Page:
Douglas Thompson, Sylvow. Eibonvale Press, 2010. Pp. 308. ISBN 9780956214775. £8.99.Reviewed by Regina de Búrca
Sylvow is promoted as a literary science fiction novel that explores the modern world’s relationship with nature. The book lives up to this weighty promise and at times exceeds it, defying genre constraints. This overspill makes it a difficult book to review, not to mention a challenging read. Nevertheless, I added Douglas Thompson’s first book, Ultrameta (*) to my reading list on completion of Sylvow, as I enjoyed the author’s compelling style and would like to read more of his work.
The novel is an environmental allegory set in an imaginary Northern European city. The story follows five main characters who are threatened by an ecological disaster. Leo, disillusioned with modern life, opts out and goes to live in the forest that surrounds the town of Sylvow. He believes that “Gaia”, the force of nature, will wreck revenge on the humans that have abused her planet. The forest is a magical, sentient place, not unlike Robert Holdstock’s Mythago Wood. Leo’s sister Claudia, and his abandoned wife, Vivienne, go in search of him, accompanied by a patient of Claudia’s psychiatrist husband, who remains in civilisation but is the fifth viewpoint character. The search party discovers that there is truth in Leo’s theories and that the government is conducting experiments in an attempt to communicate with the power of the forest.
This novel is ambitious in scope. It is surrealist, while also dealing with complicated human relationships against the backdrop of an ecological theme. It is thoughtful, considered and raises philosophical questions about sanity and madness; the natural and constructed. The core plot—that of nature rising up against her human oppressor—is framed by magical realism, in the vein of Jonathan Carroll’s writing. The imagery is clear and vivid, written with striking detail. Sylvow has an interesting structure, taking the different points of view of all the main characters, with an interlude chapter in the middle of the book. It is nicely designed, with an attractive frontispiece and vignettes, in addition to pertinent quotes at the beginning of each chapter. The cover art is also striking.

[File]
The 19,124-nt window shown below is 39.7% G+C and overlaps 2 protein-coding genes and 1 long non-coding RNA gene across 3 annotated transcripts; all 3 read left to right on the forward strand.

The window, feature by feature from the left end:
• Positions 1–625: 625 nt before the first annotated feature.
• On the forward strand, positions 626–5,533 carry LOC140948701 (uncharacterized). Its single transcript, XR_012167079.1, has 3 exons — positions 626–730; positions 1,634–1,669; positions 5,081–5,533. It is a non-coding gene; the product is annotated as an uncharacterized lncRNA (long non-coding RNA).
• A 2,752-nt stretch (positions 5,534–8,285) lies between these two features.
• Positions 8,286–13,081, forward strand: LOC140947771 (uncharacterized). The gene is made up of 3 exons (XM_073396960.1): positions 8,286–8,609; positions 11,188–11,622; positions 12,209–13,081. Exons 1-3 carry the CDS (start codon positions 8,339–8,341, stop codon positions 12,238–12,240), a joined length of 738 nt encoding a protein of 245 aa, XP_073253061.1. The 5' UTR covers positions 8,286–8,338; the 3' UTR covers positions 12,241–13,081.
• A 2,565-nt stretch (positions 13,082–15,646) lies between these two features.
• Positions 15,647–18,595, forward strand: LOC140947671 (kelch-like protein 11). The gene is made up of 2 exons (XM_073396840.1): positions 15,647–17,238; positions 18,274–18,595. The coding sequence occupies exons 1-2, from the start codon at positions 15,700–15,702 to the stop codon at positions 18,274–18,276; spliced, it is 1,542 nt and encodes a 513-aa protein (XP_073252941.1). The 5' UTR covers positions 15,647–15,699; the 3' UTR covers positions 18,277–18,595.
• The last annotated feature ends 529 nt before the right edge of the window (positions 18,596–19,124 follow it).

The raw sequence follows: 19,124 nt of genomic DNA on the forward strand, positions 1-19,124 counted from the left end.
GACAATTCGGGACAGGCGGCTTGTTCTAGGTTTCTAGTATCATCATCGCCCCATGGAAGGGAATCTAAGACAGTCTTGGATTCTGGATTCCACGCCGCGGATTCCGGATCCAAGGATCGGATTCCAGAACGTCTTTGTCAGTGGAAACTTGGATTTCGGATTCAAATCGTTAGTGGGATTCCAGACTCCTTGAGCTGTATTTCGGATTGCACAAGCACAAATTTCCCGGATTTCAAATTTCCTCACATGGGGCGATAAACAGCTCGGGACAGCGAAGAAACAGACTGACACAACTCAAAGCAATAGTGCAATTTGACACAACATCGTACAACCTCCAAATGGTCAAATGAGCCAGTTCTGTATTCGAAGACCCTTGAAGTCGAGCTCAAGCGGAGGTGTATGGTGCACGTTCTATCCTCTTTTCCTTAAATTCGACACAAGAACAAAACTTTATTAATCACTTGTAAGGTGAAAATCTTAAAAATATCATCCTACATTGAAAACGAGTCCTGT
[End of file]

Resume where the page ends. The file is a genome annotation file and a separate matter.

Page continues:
As the natural forces grow stronger the tables are turned on the people who tried to conquer and tame the environment. This wild, consuming force is also echoed in the main characters’ behaviour as they increasingly break limitations imposed on them by society and act on a more instinctive level. The characters free themselves in varying degrees, culminating with Leo, the character who has completely transcended modern life’s constraints by living in the forests that surround Sylvow. The boundaries between humans and animals collapse with horrible results. “Logically, such a time had to come for some people, when on an arbitrary whim their lives were just totally wrecked by the untrammelled forces of nature” (104). This sentence attempts to capture the ethos of the novel, however, it is the self-destructive tendencies of the characters that seemed to pose a bigger threat. The characters in the book do a good enough job of ruining their own lives, they don’t need an external force to do that for them.
During the course of the novel, nature begins to win out, no longer oppressed by humans. Plant life proliferates, while the characters’ animal natures begin to take over. The idea of the balance shifting is a satisfying notion, yet it does not improve the situation of the characters or the world they live in. I would have liked to have seen the ecological changes bring equilibrium and effect some positive influence, but instead the wild influence of the natural seems to bring out the worst in the characters, while causing havoc in their environment. With the result that the plot of Sylvow sabotages what it sets out to do: it shows what chaos could ensue if nature were not controlled, adding to the argument that natural forces need to be harnessed.
This novel is far from a cosy read. Thompson jolts the reader out of a sense of security by shaking up plot elements and creating characters that are unpredictable and at the mercy of their passions. Their frailty, and the frustration they feel because of it, mean that the threat of disaster comes almost as a relief, as it promises an end to their turmoil. I felt there wasn’t enough distinction between characters, particularly the personalities of the female characters Claudia and Vivienne. Their motivation was unclear and I felt they didn’t contribute enough to the plot as a whole despite being given interesting placements in the story. I would have also liked to read about Leo’s character in more depth, as his character is so instrumental to the plot. By developing his role, the plot would have also been enhanced.
Sylvow contains so many ideas that at times I wanted the author to focus and develop particular aspects further—particularly Leo’s character, as he understands and embraces the force of change more than the others. I would have preferred if nature had more of a redeeming quality in this novel, instead of it deepening the dystopia. I feel the author had a real opportunity to contribute a fresh, new worldview, but instead of speculating on the potential of a world where nature is respected and heeded, at times the book reads like a treatise on the hopelessness of the human condition. However Sylvow is an interesting and diverting read, and I look forward to reading more of Thompson’s work.
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